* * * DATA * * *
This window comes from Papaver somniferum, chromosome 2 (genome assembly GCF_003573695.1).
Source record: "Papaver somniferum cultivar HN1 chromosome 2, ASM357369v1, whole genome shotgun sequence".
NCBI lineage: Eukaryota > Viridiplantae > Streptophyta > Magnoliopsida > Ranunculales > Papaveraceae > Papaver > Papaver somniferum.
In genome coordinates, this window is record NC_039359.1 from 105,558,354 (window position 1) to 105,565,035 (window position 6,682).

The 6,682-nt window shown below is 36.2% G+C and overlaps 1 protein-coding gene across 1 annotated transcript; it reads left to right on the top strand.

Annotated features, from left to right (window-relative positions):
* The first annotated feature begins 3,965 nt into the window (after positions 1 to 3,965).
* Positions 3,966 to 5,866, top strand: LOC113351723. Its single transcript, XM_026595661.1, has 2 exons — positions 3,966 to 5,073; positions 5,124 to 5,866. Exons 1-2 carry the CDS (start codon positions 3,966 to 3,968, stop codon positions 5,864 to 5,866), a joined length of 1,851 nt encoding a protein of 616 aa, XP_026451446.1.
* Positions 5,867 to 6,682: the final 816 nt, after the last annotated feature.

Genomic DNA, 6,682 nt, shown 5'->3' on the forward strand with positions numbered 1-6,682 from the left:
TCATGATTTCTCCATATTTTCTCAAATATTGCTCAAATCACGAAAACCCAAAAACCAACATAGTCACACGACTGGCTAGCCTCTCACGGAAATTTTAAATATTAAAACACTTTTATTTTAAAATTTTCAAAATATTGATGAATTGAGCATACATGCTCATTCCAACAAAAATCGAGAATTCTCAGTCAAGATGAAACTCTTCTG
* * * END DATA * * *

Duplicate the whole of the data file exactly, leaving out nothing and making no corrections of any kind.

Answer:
This window comes from Papaver somniferum, chromosome 2 (genome assembly GCF_003573695.1).
Source record: "Papaver somniferum cultivar HN1 chromosome 2, ASM357369v1, whole genome shotgun sequence".
NCBI lineage: Eukaryota > Viridiplantae > Streptophyta > Magnoliopsida > Ranunculales > Papaveraceae > Papaver > Papaver somniferum.
In genome coordinates, this window is record NC_039359.1 from 105,558,354 (window position 1) to 105,565,035 (window position 6,682).

The 6,682-nt window shown below is 36.2% G+C and overlaps 1 protein-coding gene across 1 annotated transcript; it reads left to right on the top strand.

Annotated features, from left to right (window-relative positions):
* The first annotated feature begins 3,965 nt into the window (after positions 1 to 3,965).
* Positions 3,966 to 5,866, top strand: LOC113351723. Its single transcript, XM_026595661.1, has 2 exons — positions 3,966 to 5,073; positions 5,124 to 5,866. Exons 1-2 carry the CDS (start codon positions 3,966 to 3,968, stop codon positions 5,864 to 5,866), a joined length of 1,851 nt encoding a protein of 616 aa, XP_026451446.1.
* Positions 5,867 to 6,682: the final 816 nt, after the last annotated feature.

Genomic DNA, 6,682 nt, shown 5'->3' on the forward strand with positions numbered 1-6,682 from the left:
TCATGATTTCTCCATATTTTCTCAAATATTGCTCAAATCACGAAAACCCAAAAACCAACATAGTCACACGACTGGCTAGCCTCTCACGGAAATTTTAAATATTAAAACACTTTTATTTTAAAATTTTCAAAATATTGATGAATTGAGCATACATGCTCATTCCAACAAAAATCGAGAATTCTCAGTCAAGATGAAACTCTTCTG